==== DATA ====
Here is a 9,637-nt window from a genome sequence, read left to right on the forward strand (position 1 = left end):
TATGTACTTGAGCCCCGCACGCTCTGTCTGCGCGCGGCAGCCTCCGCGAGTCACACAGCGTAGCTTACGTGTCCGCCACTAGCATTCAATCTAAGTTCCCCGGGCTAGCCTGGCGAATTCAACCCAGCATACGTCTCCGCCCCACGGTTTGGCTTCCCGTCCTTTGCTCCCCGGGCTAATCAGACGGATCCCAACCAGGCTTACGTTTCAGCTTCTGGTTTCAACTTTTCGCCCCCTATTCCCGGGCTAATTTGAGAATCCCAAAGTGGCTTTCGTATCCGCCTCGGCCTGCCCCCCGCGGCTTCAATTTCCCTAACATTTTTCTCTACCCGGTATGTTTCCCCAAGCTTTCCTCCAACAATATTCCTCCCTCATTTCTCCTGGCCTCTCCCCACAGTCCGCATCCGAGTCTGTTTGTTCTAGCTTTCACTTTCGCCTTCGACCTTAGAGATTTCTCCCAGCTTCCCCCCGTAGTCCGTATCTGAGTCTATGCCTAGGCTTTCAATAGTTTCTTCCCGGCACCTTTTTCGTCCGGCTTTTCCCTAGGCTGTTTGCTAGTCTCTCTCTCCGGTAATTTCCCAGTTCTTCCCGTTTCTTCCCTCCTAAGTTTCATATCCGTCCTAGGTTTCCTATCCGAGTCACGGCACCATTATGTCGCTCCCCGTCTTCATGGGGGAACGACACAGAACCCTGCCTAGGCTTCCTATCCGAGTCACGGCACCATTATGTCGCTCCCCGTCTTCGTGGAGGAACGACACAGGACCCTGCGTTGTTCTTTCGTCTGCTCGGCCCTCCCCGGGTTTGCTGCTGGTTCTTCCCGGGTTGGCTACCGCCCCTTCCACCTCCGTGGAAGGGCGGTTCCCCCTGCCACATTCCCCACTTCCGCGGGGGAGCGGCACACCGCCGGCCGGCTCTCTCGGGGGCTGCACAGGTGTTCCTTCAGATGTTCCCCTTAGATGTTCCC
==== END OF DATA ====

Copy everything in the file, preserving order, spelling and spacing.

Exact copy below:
Here is a 9,637-nt window from a genome sequence, read left to right on the forward strand (position 1 = left end):
TATGTACTTGAGCCCCGCACGCTCTGTCTGCGCGCGGCAGCCTCCGCGAGTCACACAGCGTAGCTTACGTGTCCGCCACTAGCATTCAATCTAAGTTCCCCGGGCTAGCCTGGCGAATTCAACCCAGCATACGTCTCCGCCCCACGGTTTGGCTTCCCGTCCTTTGCTCCCCGGGCTAATCAGACGGATCCCAACCAGGCTTACGTTTCAGCTTCTGGTTTCAACTTTTCGCCCCCTATTCCCGGGCTAATTTGAGAATCCCAAAGTGGCTTTCGTATCCGCCTCGGCCTGCCCCCCGCGGCTTCAATTTCCCTAACATTTTTCTCTACCCGGTATGTTTCCCCAAGCTTTCCTCCAACAATATTCCTCCCTCATTTCTCCTGGCCTCTCCCCACAGTCCGCATCCGAGTCTGTTTGTTCTAGCTTTCACTTTCGCCTTCGACCTTAGAGATTTCTCCCAGCTTCCCCCCGTAGTCCGTATCTGAGTCTATGCCTAGGCTTTCAATAGTTTCTTCCCGGCACCTTTTTCGTCCGGCTTTTCCCTAGGCTGTTTGCTAGTCTCTCTCTCCGGTAATTTCCCAGTTCTTCCCGTTTCTTCCCTCCTAAGTTTCATATCCGTCCTAGGTTTCCTATCCGAGTCACGGCACCATTATGTCGCTCCCCGTCTTCATGGGGGAACGACACAGAACCCTGCCTAGGCTTCCTATCCGAGTCACGGCACCATTATGTCGCTCCCCGTCTTCGTGGAGGAACGACACAGGACCCTGCGTTGTTCTTTCGTCTGCTCGGCCCTCCCCGGGTTTGCTGCTGGTTCTTCCCGGGTTGGCTACCGCCCCTTCCACCTCCGTGGAAGGGCGGTTCCCCCTGCCACATTCCCCACTTCCGCGGGGGAGCGGCACACCGCCGGCCGGCTCTCTCGGGGGCTGCACAGGTGTTCCTTCAGATGTTCCCCTTAGATGTTCCC